in the Workplace
REGINA H. KENEN
Reproductive health issues for women in the workplace are basically the same worldwide. What is vastly different is the degree to which women are exposed to workplace hazards and stress, the adequacy of their pregnancy and maternity benefits, and the quantity and quality of available child care facilities, if any. Also, too little attention has been given to male reproductive hazards in the workplace even though it is known that toxic substances can affect both men's and women's ability to conceive or bear healthy children and can affect the health of future children. Exposure to some pesticides, cancer drugs, lead, viruses, and X rays, as well as stress, increasing violence against women, and excessive lifting of heavy weights, are just a few workplace conditions that can have adverse reproductive effects.
The International Labor Office projects that by the year 2000, 830 million women will be in the labor force worldwide. In many Western, industrialized nations, they make up more than 50 percent of the workforce. The Inter-American Development Bank estimates that in Latin America and the Caribbean, 27 percent of the labor force is women. This figure represents a fourfold increase in the number of women wage earners since 1950. The majority of these women will be part of the labor force during one or more of their pregnancies.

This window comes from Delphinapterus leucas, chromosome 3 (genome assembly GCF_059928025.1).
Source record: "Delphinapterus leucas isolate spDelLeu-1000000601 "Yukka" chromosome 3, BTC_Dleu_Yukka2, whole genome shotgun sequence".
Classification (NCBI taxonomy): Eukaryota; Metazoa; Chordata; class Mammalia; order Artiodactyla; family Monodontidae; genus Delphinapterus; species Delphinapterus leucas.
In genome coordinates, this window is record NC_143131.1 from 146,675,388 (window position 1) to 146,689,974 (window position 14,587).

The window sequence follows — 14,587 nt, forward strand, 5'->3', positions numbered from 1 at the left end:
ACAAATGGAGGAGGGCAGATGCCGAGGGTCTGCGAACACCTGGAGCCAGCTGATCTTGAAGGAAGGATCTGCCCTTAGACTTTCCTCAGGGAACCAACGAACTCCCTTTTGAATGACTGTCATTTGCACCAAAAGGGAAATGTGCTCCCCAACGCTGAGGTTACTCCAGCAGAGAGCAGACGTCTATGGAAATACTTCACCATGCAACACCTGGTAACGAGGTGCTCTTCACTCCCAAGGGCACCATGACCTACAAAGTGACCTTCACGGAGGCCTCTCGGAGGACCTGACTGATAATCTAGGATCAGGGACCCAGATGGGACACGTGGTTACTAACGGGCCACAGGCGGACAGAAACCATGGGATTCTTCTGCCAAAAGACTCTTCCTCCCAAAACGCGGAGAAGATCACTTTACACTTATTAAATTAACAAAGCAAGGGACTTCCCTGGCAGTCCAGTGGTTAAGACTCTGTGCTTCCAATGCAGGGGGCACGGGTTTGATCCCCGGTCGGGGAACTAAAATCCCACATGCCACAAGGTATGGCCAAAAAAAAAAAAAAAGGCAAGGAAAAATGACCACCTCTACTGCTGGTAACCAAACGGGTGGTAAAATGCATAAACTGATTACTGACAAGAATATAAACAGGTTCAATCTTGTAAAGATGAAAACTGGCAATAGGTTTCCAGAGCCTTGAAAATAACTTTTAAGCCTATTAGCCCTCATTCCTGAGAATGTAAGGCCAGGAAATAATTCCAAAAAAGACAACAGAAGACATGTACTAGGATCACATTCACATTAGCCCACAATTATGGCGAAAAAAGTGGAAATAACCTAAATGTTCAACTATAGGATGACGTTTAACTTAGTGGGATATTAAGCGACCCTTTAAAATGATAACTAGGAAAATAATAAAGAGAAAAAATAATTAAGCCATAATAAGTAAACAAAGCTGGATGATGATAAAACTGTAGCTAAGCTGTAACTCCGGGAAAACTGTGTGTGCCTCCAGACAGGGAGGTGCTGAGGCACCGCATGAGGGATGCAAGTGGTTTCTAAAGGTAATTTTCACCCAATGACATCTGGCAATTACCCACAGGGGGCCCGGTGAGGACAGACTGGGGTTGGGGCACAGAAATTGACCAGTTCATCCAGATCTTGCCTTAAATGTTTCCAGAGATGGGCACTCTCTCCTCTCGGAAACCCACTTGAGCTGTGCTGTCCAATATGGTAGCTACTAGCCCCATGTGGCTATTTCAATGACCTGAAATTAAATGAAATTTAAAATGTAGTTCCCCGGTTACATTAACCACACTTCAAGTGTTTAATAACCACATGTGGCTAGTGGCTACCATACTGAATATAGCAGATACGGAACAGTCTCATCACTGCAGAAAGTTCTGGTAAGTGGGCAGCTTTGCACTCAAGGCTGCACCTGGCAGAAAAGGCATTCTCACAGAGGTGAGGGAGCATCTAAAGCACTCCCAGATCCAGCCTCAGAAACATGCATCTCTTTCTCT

Women tend to be segregated into specific jobs. In Latin America, North America, and Europe most women work in the service sector; in Asia and Africa, they are employed in agriculture, where exposure to